Seaweed supplementation to mitigate methane (CH4) emissions by cattle




Ásta H. Pétursdóttir, Natasa Desnica, Aðalheiður Ólafsdóttir, Eva Margrét Jónudóttir, Rebecca Sim, Chris Reynolds, Dave Humphries, Stella Lignau, Collette Fagan, Markus Rodehutscord, Susanne Kuenzel, Amélia Camarinha Silva, Liz Ford

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The goal of SeaCH4NGE was to find seaweed that can reduce methane emissions from cattle. This report contains detailed results from this project. Brief summary of results: In vitro analysis (Hohenheim gas test and Rusitec) showed that seaweed reduced total gas production, methane production and methane concentration for three types of seaweed compared to TMR (control sample). The greatest decrease was seen in Asparagopsis taxiformis. Algae samples showed little degradation in the rumen compared to other common ruminant feeds. In-vivo studies: No significant effect on methane production was observed when cattle were fed a mixture of seaweed, nor when dairy cows were fed a brown algae mixture. By giving a small amount of red algae (A. taxiformis) together with brown algae, a slight decrease in methane production could be seen. Quality and safety - milk and meat: Samples were analyzed for heavy metals, minerals and iodine. The content of seaweed did not have a negative effect as the toxic elements As, Cd, Hg and Pb were either not present or in very low amounts. Seaweed (all three mixtures) affected the iodine concentration, which increased. Sensory evaluation: The seaweed treatment affected the taste of butter and UHT milk, but this did not affect whether the products were considered better or worse. No difference in taste was found in beef.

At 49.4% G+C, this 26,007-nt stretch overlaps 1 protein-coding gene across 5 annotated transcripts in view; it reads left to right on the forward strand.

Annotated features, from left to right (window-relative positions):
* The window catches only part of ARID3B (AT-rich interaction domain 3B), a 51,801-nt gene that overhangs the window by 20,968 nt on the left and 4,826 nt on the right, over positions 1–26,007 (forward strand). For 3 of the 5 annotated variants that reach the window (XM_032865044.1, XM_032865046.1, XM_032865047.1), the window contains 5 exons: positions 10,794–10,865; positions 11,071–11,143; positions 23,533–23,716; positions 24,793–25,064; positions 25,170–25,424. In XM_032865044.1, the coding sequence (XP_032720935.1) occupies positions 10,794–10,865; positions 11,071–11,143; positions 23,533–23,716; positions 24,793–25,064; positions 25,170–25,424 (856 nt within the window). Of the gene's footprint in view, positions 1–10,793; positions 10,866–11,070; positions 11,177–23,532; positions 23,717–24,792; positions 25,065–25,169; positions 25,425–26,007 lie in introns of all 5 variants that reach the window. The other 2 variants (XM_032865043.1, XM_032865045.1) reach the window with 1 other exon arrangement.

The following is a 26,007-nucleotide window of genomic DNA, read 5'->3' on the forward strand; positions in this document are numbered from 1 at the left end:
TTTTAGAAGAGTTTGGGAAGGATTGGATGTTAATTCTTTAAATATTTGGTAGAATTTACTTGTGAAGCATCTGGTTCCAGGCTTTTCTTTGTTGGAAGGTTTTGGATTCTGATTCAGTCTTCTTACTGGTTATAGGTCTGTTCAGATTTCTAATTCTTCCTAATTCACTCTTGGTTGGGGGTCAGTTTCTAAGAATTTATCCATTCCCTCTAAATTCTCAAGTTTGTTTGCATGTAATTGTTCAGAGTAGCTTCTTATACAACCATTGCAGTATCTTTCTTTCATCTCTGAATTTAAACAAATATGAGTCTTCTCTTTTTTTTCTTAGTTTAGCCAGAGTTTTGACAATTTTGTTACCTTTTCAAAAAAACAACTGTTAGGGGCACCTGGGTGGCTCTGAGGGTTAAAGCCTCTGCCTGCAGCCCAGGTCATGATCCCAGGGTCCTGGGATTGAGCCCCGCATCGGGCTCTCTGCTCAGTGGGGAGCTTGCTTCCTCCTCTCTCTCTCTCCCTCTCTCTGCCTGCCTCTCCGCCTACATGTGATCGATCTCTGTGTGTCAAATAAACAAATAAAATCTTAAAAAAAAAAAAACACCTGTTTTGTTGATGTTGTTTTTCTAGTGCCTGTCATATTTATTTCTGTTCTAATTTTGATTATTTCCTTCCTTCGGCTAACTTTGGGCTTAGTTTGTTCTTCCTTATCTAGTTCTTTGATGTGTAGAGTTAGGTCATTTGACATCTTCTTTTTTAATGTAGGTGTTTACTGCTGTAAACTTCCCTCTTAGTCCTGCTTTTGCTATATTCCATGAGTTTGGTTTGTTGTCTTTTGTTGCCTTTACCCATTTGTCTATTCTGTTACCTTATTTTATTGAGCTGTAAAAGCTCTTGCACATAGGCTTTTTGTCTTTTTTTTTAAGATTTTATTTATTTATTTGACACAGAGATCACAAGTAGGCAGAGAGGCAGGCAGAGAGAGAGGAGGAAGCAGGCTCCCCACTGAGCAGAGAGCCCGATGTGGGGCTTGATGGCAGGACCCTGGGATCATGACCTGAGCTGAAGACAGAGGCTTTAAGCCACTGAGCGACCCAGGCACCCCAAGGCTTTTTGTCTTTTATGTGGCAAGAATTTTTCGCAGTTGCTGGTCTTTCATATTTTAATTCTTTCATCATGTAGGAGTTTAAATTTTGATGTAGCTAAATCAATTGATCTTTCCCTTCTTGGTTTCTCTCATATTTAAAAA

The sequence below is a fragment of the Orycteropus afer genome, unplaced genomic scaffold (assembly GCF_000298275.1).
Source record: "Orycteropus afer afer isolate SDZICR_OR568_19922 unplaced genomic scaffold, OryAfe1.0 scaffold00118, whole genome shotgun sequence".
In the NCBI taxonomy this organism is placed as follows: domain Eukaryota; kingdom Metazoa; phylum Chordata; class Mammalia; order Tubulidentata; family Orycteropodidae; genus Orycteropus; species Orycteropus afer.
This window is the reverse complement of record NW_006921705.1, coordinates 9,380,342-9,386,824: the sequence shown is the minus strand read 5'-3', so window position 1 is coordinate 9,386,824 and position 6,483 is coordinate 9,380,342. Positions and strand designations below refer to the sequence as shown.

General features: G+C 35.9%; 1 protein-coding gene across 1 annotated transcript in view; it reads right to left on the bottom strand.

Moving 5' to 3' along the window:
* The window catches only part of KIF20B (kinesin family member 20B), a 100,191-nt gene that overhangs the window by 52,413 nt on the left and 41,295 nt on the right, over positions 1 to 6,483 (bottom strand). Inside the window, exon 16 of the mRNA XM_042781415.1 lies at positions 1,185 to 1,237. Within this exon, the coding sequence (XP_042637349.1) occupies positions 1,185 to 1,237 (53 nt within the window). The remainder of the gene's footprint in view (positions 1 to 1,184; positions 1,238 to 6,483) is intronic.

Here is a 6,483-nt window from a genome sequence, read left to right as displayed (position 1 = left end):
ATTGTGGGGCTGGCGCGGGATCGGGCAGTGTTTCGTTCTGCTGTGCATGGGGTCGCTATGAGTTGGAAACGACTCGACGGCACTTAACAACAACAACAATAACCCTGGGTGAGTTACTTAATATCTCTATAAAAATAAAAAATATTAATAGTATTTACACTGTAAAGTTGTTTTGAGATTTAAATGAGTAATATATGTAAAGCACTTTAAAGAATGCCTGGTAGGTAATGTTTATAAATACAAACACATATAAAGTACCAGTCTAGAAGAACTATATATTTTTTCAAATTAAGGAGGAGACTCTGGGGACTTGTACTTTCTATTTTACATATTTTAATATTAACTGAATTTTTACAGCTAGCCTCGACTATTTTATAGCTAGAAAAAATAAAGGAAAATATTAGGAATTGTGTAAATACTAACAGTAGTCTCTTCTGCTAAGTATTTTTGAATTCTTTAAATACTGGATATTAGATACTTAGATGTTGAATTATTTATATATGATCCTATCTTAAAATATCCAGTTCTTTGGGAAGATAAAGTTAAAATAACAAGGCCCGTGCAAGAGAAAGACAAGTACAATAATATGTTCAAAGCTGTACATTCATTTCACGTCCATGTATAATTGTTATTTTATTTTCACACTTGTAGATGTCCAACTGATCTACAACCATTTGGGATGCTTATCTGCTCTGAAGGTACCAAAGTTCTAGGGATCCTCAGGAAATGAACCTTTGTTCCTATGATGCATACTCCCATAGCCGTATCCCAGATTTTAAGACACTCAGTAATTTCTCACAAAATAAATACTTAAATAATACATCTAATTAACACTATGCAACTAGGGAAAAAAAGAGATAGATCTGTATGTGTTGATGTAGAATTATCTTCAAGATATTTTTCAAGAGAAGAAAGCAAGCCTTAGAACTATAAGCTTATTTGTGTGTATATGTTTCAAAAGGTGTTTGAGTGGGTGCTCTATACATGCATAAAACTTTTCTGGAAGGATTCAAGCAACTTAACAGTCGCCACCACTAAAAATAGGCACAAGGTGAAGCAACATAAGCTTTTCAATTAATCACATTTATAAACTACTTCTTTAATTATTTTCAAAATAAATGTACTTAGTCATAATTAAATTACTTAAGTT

This report is closed until 31.12.2023.

This report is closed